The Hon Kelvin Thomson MP
Federal Labor Member for Wills
Friday 28th March 2014
Victoria’s population grew in the twelve months to September 2013 by over 110,000, a higher number than any other state, according to the Australian Bureau of Statistics.
This was part of Australia’s population growth in the year to September 2013 by over 405,000, another massive increase. At this rate of growth we will well and truly exceed the 36 million by 2050 referred to as Big Australia, which a clear majority of Australians have said they don’t want.
The 405,000 national increase came from net overseas migration of 241,000, and natural increase of 164,000. This in turn came from 310,000 births and 146,000 deaths. Our birth rate is more than twice our death rate. The demographers who have claimed for years that Australia’s numbers of births would fall, and that we need migration to maintain our population numbers, are wrong yet again.
I have founded a grassroots action group, Victoria First, to highlight the many impacts of rapid population growth – traffic congestion, overdevelopment, increasing utility bills and stress on local services.
Our next meeting will be this Saturday 29 March between 2 and 4pm at the Central Ringwood Community Centre, Bedford Park, Bedford Road Ringwood. Our guest speaker is Professor Michael Buxton of RMIT University, who will speak on the impact of Melbourne’s population growth on local communities. Professor Buxton has had a distinguished academic and government career, and is an acknowledged expert on Melbourne planning issues.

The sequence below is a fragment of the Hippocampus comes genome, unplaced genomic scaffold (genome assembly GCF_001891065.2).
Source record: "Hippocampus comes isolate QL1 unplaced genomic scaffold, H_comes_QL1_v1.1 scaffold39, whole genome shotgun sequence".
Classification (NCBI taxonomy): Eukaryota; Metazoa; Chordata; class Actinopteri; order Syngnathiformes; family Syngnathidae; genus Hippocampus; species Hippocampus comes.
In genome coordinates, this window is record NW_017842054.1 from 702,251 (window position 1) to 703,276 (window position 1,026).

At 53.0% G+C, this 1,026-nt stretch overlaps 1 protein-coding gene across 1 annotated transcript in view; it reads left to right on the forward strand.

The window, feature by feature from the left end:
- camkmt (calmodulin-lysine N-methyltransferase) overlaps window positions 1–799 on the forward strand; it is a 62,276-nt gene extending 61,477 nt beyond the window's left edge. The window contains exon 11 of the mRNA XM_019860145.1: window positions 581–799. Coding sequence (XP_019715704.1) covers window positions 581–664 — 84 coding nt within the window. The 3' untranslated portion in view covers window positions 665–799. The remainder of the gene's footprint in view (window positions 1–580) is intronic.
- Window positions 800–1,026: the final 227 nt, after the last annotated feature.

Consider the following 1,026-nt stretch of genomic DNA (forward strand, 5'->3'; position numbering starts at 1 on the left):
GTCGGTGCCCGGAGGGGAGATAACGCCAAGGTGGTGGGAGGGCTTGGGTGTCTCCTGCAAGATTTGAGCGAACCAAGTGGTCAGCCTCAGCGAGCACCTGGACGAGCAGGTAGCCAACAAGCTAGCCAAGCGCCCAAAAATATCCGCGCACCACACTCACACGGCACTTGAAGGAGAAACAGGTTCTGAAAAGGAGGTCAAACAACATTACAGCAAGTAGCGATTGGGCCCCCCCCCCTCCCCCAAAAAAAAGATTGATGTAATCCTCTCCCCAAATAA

Melbourne’s eastern suburbs are feeling the consequences of rapid and unsustainable population growth first-hand. Growth in the outer suburbs has contributed greatly to Victoria’s recent growth spurt. The City of Maroondah is forecast to grow by over 15,000 people, from 110,000 in 2014, to over 125,000 by 2031.Unit sales in Ringwood increased by 11% just last year. Across the Ringwood Activity Centre there are 14 completed and 16 permits approved for large residential developments, representing 968 dwellings.
This high density development means more cars on local roads, more pressure on public facilities and open space, and a poorer quality of life for local residents.
Victoria First is a new not for profit NGO established to safeguard and enhance Victoria’s way of life. We are fighting to halt rapid population growth and over development, reduce traffic congestion, stop the increasing cost of council rates and rising utility bills, and seeking to protect Victoria’s unique animals and plants. I encourage residents to come along and join Victoria First, which is campaigning on the issues that matter to all residents and future generations. 

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